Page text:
You find the same misunderstanding of Marx in his latest article. He writes: “In Capital, Marx wanted to prove not just that capitalist practices were uglier than the soothing fables its theorists spun (though he made that point too), but that capital’s internal logic drove the system toward collapse.” Although Shenk is a dissertation student, he has apparently not learned the need for citation. Where would you find Marx saying anything like “capital’s internal logic drove the system toward collapse”? I doubt that you could find such sentiments in Capital. (I just checked on www.marxists.org. There aren’t any.)

In fact the idea that capitalism will collapse because of internal structural defects like the World Trade Center on September 11, 2001 is a crude reading best described as vulgar Marxism. Ernest Mandel, who was widely regarded as the foremost Marxist economist of his time, had a far more nuanced analysis in his 1990 “Karl Marx”:

Does Marx’s theory of crisis imply a theory of an inevitable final collapse of capitalism through purely economic mechanisms? A controversy has raged around this issue, called the `collapse’ or `breakdown’ controversy. Marx’s own remarks on the matter are supposed to be enigmatic. They are essentially contained in the famous chapter 32 of volume I of Capital entitled `The historical tendency of capitalist accumulation’, a section culminating in the battle cry: `The expropriators are expropriated’. But the relevant paragraphs of that chapter describe in a clearly non-enigmatic way, an interplay of `objective’ and `subjective’ transformations to bring about a downfall of capitalism, and not a purely economic process. They list among the causes of the overthrow of capitalism not only economic crisis and growing centralisation of capital, but also the growth of exploitation of the workers and their indignation and revolt in the face of that exploitation, as well as the growing level of skill, organisation and unity of the working class. Beyond these general remarks, Marx, however, does not go.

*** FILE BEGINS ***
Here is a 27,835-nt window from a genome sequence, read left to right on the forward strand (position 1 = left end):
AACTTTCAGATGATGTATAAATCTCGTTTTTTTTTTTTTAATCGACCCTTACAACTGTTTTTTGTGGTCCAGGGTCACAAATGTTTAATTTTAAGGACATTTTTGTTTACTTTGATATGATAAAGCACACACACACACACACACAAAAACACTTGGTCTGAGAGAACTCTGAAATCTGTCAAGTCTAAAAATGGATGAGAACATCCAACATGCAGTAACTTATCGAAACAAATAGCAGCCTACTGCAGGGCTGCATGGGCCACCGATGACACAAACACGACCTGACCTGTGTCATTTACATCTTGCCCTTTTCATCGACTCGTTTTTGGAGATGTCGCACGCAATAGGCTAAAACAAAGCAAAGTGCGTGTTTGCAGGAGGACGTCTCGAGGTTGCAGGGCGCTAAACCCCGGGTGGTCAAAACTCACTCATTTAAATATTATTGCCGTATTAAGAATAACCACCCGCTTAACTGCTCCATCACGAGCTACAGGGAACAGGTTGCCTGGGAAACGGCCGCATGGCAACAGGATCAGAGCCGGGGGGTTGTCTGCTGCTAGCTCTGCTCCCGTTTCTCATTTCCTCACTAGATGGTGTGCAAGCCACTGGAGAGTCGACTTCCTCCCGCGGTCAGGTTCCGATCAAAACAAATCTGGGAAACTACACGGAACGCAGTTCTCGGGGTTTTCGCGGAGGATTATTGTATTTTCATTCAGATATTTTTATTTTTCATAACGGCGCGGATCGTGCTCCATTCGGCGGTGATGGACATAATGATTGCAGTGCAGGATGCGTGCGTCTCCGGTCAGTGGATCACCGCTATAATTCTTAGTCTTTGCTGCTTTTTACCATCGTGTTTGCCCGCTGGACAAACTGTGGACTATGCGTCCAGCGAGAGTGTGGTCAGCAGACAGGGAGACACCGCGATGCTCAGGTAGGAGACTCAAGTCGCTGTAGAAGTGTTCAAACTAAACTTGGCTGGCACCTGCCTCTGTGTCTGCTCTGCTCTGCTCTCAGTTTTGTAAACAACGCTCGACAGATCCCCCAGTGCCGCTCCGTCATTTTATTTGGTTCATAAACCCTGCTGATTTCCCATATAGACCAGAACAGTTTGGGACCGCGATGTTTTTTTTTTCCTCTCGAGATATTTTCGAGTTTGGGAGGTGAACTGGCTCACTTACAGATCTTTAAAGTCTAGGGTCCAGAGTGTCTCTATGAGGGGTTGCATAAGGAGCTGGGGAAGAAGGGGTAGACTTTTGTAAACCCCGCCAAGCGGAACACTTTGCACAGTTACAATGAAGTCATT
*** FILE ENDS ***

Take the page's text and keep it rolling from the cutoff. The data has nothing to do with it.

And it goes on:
Turning to Shenk’s critique of the books under review, it is worth noting that although he rejects their premise, it is not from the “Political Marxism” perspective—one which describes the plantation system as “precapitalist”.

For Shenk, the new books, such as Edward E. Baptist’s “The Half Has Never Been Told: Slavery and the Making of American Capitalism”, are defined by their shared belief that capitalism can be defined as a system based on economic growth: